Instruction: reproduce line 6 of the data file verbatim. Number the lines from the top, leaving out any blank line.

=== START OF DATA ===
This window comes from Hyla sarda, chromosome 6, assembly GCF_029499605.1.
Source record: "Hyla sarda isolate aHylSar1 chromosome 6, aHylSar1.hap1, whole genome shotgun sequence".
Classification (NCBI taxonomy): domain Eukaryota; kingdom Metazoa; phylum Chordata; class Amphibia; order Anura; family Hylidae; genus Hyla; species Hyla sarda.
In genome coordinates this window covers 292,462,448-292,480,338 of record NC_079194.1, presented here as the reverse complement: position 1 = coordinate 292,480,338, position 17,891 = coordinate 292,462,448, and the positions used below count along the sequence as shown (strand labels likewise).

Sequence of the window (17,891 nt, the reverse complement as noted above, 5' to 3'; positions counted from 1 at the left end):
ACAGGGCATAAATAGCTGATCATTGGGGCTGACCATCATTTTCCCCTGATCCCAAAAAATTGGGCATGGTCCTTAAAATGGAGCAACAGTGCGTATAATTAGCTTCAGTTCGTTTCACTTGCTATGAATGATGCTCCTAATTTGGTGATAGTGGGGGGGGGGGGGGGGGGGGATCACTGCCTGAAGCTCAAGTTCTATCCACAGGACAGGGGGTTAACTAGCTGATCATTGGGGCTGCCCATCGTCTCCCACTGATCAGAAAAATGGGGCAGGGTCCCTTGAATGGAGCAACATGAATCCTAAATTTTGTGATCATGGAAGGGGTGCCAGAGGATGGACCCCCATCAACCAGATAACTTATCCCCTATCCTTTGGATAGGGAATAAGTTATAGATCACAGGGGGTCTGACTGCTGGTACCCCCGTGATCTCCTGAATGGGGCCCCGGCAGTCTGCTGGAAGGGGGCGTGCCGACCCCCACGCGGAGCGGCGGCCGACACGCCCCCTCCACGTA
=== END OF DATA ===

ACAGGGCATAAATAGCTGATCATTGGGGCTGACCATCATTTTCCCCTGATCCCAAAAAATTGGGCATGGTCCTTAAAATGGAGCAACAGTGCGTATAATTAGCTTCAGTTCGTTTCACTTGCTATGAATGATGCTCCTAATTTGGTGATAGTGGGGGGGGGGGGGGGGGGGGATCACTGCCTGAAGCTCAAGTTCTATCCACAGGACAGGGGGTTAACTAGCTGATCATTGGGGCTGCCCATCGTCTCCCACTGATCAGAAAAATGGGGCAGGGTCCCTTGAATGGAGCAACATGAATCCTAAATTTTGTGATCATGGAAGGGGTGCCAGAGGATGGACCCCCATCAACCAGATAACTTATCCCCTATCCTTTGGATAGGGAATAAGTTATAGATCACAGGGGGTCTGACTGCTGGTACCCCCGTGATCTCCTGAATGGGGCCCCGGCAGTCTGCTGGAAGGGGGCGTGCCGACCCCCACGCGGAGCGGCGGCCGACACGCCCCCTCCACGTA